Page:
Eye For Film >> Movies >> Redbad (2018) Film Review
Reviewed by: Jennie Kermode
In most of the countries where this film is seen, viewers will likely never have heard of Redbad. In the Netherlands and northern Germany, especially among supporters of the Frisian independence movement, he's a familiar name, but there's still not a great deal known about his story. Something of a political inconvenience in the years after his death, he was quietly omitted from records, and some sources even suggest that information about him was destroyed. All this is quite convenient for a hero - fans are largely free to project onto him what values they like. It also offers plenty of potential for a film, though the Redbad we meet here is a less consistent figure, at times too complex to fit the hero mould, at times too heroic to be convincing as a man.
The 8th Century was a time of significant religious tension in northern Europe as the new Middle Eastern god sought to supplant those native to the region. Neither side is portrayed here in a flattering manner, at least not from the point of view of a modern audience. The Vikings practise human sacrifice, partly in an attempt to ensue good harvests and military victories, partly for political expedience - the public gets what the public wants. The Christian Franks consider themselves more civilised but are not averse to a spot of torture or wife beating and have no qualms about slaughter in battle. They use a shield wall technique that relies on cooperation, but they're ill-disciplined. The Vikings mostly rely on running at their enemies whilst roaring a waving swords, a technique that worked well for them for several centuries (though better with axes). Somewhere in the midst of all this, Redbad finds himself wondering about philosophy and strategy and better ways of doing things. He's remembered as a warrior, but as with Genghis Khan or Robert the Bruce, it's really his intellect that matters.
Gijs Naber carries the central role well but the role doesn't always fit with the film, which demonstrates that uncertainty of pacing and purpose all too common when an action director takes on a biopic. Director Roel Reiné seems caught between attempts at realism and playing to the crowd. His battle sequences tell an interesting story, initially chaotic, later sharpening up and becoming tactically intriguing as Redbad develops a clearer idea of what he's doing and starts to innovate. That much of what we see involves warriors simply straining and flailing against each other is entirely realistic but it means that the early conflicts offer limited satisfaction for the viewer. By contrast, the final battle scene is stagy in the extreme. Redbad's emotional journey and developing political awareness are approached in a similar way.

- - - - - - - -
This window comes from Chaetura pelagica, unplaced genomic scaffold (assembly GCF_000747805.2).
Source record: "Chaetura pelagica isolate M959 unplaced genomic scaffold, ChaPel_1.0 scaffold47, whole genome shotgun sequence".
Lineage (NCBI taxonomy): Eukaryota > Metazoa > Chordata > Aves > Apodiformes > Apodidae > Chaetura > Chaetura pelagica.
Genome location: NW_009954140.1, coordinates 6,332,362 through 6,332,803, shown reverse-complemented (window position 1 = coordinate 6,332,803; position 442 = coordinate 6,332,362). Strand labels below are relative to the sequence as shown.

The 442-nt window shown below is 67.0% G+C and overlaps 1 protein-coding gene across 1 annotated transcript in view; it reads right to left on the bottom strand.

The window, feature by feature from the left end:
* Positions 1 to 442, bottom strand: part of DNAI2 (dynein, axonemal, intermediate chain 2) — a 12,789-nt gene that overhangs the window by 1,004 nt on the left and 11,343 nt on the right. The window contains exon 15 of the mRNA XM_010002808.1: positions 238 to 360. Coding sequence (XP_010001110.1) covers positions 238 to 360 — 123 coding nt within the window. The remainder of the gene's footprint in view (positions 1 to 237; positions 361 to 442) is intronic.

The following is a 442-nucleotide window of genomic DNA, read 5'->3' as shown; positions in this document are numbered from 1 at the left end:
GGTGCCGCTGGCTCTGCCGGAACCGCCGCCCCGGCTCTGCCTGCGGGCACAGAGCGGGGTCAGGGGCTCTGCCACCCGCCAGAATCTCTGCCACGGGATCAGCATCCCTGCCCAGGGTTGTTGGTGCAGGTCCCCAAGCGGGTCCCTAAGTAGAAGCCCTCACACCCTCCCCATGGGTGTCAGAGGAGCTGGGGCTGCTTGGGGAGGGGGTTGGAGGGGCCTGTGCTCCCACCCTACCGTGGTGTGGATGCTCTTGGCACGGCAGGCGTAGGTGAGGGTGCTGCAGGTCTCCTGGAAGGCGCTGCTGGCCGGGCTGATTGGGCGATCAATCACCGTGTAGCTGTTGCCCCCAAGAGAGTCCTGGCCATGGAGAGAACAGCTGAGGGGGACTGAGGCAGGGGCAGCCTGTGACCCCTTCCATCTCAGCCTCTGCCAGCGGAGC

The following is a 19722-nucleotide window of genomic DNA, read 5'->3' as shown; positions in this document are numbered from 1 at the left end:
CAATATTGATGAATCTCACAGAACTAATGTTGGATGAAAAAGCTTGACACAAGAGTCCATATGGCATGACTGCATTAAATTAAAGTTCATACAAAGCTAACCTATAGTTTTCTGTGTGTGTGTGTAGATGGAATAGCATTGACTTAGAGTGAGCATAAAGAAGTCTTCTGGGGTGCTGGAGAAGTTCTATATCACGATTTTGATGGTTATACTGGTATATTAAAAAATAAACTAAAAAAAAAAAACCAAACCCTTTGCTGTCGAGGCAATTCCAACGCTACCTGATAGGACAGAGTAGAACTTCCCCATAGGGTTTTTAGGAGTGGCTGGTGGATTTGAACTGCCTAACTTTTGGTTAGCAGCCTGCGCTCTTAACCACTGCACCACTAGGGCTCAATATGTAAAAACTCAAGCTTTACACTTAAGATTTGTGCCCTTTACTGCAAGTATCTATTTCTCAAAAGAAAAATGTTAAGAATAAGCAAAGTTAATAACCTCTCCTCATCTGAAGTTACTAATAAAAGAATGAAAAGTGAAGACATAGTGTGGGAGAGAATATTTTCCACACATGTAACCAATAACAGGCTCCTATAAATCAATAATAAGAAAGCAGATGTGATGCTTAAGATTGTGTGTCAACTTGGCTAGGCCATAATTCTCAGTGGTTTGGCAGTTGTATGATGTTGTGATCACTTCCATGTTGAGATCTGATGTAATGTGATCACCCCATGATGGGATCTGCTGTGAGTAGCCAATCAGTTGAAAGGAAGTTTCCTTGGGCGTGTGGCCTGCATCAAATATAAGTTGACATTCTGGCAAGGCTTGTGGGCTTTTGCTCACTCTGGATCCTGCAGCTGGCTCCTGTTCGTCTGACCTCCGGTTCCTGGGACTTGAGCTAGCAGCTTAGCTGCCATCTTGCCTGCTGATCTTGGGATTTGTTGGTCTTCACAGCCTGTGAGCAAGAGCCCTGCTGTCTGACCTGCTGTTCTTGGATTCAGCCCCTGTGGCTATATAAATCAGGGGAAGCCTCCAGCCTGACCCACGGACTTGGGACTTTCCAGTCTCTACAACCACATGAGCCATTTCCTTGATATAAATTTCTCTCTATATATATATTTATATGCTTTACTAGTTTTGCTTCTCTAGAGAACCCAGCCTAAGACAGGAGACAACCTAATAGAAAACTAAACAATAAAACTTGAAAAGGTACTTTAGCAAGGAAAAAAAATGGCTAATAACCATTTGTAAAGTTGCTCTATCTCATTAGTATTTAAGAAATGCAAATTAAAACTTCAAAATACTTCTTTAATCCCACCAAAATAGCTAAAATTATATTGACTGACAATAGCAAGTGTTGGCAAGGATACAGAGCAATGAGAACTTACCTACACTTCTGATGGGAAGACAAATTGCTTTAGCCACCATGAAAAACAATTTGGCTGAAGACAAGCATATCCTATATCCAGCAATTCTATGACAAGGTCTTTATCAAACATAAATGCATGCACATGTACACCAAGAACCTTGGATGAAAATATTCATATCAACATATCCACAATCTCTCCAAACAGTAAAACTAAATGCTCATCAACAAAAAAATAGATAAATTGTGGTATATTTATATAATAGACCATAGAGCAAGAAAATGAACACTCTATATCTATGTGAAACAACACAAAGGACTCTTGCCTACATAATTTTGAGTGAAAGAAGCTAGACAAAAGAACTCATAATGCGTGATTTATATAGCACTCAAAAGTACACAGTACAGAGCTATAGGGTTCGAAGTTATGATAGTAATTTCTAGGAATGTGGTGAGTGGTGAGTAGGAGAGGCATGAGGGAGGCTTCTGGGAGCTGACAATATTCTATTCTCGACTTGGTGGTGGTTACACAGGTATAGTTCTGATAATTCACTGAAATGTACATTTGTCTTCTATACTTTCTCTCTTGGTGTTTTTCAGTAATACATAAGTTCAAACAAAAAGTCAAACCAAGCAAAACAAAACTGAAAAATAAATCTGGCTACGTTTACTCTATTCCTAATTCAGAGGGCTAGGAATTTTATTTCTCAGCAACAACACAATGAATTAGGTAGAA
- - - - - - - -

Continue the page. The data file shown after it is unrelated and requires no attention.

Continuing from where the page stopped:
There's some great moody cinematography on display here but large stretches of the film are desaturated, a technique that's popular with filmmakers working on low budgets who want to look stylish but which has, by way of that popularity, come to look tedious and cheap. Most of what's included in these sections could be cut and the film would be no poorer for it - indeed, at nearly three hours long, it could really do with an editor. It would be easier to connect with Redbad's character and passions if the film were not trying to cover every conflict in his career, most of which contribute little to the sense of story. It's more successful in its intimate moments, when dealing with small numbers of characters and giving us room to get to know them. Loes Haverkort and Lisa Smit make an impression as the two women in Redbad's life, as fierce in battle as any of the men, but some of the actors are at the best when standing at the back and not speaking.
What makes this film significant beyond its focus on a neglected European hero is its treatment of his religious ideas. Without wanting to give too much away, one might note that this could lead to it having problems getting screened in parts of the US. Epic heroes making the particular impassioned arguments that Redbad does here have been absent from cinema for most of its history, judiciously ignored as Redbad was by those who came to power after he died, and it's good to see that their time has finally come - cinema is, with this film, a little closer to growing up and looking squarely at the world in all its diversity.
This is a film that has some thrilling moments, for all that it falls short of its potential. It's unlikely to have the same political impact as Braveheart but neither does it share that film's egregious technical failings or sensationalism. Reiné has tried hard to deliver a historically congruent tale. He has succeeded in bringing an interesting man back into the public eye, and many viewers will leave this film wanting to learn more.Reviewed on: 08 Sep 2018